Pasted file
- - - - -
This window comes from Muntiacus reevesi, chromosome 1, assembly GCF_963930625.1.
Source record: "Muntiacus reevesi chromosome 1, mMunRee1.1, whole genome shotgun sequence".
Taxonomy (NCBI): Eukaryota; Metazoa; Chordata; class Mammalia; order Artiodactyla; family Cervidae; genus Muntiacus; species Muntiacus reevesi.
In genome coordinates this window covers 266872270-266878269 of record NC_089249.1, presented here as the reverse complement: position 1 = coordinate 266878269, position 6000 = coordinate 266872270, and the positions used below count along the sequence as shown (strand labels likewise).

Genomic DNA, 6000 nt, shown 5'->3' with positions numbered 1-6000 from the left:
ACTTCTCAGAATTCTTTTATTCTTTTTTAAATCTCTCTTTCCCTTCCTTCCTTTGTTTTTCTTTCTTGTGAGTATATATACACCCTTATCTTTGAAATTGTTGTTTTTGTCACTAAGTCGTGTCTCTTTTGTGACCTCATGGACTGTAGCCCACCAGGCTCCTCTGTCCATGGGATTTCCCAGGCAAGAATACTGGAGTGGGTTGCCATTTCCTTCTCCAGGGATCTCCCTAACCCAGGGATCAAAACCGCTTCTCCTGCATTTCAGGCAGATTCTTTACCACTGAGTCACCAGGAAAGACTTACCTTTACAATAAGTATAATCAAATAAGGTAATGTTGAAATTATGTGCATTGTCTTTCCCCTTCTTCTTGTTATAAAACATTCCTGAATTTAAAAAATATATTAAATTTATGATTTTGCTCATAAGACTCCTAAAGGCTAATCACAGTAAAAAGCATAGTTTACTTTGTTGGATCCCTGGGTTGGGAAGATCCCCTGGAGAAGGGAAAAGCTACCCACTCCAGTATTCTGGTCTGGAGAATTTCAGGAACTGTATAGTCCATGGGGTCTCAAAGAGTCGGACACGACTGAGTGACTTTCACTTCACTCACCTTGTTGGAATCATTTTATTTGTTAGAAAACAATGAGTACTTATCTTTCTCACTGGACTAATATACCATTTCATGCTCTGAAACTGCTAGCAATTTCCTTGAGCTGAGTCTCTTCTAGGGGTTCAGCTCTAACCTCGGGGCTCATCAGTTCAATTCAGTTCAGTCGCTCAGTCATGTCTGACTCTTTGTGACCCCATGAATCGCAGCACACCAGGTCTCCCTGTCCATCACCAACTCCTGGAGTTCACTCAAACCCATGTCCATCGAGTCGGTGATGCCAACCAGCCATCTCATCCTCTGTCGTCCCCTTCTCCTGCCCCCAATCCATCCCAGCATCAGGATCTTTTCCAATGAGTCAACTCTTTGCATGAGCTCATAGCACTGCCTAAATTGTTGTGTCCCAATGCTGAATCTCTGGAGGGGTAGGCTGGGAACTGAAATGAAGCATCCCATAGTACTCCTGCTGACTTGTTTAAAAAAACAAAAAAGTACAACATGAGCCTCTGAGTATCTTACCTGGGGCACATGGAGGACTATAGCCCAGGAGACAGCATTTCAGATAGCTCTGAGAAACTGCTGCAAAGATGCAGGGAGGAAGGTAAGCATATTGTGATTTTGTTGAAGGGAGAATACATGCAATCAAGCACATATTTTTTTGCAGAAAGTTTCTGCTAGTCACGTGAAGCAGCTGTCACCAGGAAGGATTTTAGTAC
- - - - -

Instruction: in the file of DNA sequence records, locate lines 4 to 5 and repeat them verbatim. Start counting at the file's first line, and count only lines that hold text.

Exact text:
In genome coordinates this window covers 266872270-266878269 of record NC_089249.1, presented here as the reverse complement: position 1 = coordinate 266878269, position 6000 = coordinate 266872270, and the positions used below count along the sequence as shown (strand labels likewise).

Genomic DNA, 6000 nt, shown 5'->3' with positions numbered 1-6000 from the left: